Parenteral nutrition (PN) is a life-saving intervention for patients where oral or enteral nutrition (EN) cannot be achieved or is not acceptable. The essential components of PN are carbohydrates, lipids, amino acids, vitamins, trace elements, electrolytes and water. PN should be provided via a central line because of its hypertonicity. However, peripheral PN (with lower nutrient content and larger volume) can be administered via an appropriate non-central line. There are alternatives for the compounding process also, including hospital pharmacy compounded bags and commercial multichamber bags. PN is a costly therapy and has been associated with complications. Metabolic complications related to macro and micronutrient disturbances, such as hyperglycemia, hypertriglyceridemia, and electrolyte imbalance, may occur at any time during PN therapy, as well as infectious complications, mostly related to venous access. Long-term complications, such as hepatobiliary and bone disease are associated with longer PN therapy and home-PN. To prevent and mitigate potential complications, the optimal monitoring and early management of imbalances is required. PN should be prescribed for malnourished patients or high-risk patients with malnutrition where the feasibility of full EN is in question. Several factors should be considered when providing PN, including timing of initiation, clinical status, and risk of complications.Reference:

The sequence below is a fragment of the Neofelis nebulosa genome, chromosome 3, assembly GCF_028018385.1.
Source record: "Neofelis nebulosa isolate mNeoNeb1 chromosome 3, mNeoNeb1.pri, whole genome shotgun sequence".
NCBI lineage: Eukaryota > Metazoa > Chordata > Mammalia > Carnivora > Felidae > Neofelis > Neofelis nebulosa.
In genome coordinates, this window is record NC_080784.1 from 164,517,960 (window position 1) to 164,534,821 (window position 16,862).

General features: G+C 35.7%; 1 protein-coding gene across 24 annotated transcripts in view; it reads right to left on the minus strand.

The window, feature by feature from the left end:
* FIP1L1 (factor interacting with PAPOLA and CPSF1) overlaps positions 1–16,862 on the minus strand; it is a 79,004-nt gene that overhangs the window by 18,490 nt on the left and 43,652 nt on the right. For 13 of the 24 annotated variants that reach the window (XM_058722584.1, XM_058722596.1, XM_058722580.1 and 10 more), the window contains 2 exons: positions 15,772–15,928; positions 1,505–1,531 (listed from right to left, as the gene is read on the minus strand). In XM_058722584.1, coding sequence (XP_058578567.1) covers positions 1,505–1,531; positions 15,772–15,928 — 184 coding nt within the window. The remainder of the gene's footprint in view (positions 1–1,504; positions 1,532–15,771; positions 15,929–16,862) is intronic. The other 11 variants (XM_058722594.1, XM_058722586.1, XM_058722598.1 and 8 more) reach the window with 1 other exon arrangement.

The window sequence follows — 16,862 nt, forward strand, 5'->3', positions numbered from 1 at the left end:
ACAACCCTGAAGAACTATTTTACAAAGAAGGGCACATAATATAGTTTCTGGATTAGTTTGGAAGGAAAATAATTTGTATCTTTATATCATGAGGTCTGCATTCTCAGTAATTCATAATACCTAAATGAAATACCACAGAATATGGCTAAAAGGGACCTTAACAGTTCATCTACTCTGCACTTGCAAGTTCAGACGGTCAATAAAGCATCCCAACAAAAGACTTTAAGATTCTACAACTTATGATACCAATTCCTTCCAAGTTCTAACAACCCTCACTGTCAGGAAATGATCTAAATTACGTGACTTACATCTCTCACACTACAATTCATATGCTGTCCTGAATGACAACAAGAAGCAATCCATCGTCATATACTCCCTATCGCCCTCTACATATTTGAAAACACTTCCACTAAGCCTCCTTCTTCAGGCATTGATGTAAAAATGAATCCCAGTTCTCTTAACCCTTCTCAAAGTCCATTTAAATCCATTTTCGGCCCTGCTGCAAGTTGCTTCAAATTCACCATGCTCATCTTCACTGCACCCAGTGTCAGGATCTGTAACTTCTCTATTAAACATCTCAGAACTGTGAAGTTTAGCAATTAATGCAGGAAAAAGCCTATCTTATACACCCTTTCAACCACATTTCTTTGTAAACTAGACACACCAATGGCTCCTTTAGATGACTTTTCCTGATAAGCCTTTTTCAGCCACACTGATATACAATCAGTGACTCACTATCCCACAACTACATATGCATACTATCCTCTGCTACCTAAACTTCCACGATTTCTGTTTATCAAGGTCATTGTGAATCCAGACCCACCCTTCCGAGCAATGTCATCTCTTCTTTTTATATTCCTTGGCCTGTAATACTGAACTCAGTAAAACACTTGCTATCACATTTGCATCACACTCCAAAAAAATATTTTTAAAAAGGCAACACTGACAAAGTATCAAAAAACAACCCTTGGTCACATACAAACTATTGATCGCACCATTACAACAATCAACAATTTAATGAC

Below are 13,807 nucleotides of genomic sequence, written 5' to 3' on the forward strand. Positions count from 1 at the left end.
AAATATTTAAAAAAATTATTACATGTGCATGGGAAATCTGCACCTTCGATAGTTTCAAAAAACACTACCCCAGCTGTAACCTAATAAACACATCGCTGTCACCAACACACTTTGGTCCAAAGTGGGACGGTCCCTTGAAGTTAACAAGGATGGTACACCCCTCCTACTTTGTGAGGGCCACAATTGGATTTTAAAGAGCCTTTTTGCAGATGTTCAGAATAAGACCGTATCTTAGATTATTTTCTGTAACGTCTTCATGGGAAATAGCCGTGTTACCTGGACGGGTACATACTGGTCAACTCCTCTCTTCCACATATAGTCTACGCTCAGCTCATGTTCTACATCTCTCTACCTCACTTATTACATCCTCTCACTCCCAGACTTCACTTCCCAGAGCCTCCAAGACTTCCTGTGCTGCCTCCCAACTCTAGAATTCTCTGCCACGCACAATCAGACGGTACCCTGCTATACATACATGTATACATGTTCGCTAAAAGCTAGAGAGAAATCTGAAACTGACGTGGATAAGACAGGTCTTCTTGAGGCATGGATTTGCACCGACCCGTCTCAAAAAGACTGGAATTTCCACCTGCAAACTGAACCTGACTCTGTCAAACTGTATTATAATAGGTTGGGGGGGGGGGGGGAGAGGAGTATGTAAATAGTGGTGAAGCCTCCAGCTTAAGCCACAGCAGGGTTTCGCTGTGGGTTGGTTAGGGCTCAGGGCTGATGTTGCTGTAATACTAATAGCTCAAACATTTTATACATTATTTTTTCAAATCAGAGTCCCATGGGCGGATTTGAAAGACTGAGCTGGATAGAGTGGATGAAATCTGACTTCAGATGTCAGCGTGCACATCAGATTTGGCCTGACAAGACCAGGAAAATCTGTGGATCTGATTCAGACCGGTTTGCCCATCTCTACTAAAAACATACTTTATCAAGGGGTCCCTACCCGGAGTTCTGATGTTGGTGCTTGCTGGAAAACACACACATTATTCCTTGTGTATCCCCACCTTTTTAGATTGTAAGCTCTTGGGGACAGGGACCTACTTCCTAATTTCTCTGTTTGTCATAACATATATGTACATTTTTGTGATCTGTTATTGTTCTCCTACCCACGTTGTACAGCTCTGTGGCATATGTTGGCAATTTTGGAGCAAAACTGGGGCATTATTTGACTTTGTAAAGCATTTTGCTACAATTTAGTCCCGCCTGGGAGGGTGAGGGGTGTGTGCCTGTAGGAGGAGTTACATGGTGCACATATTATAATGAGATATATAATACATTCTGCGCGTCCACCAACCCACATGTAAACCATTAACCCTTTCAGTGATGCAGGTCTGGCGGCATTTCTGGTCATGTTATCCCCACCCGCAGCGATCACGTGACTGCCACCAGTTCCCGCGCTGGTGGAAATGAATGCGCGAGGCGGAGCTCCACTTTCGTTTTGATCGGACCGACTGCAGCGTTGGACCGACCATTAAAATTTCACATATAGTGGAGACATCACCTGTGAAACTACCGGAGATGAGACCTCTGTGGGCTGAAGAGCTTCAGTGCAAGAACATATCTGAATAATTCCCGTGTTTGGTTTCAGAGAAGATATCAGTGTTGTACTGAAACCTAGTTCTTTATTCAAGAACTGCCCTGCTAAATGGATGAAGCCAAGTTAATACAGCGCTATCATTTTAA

Berlana D. Parenteral Nutrition Overview. Nutrients. 2022 Oct 25;14(21):4480. doi: 10.3390/nu14214480. PMID: 36364743; PMCID: PMC9659055.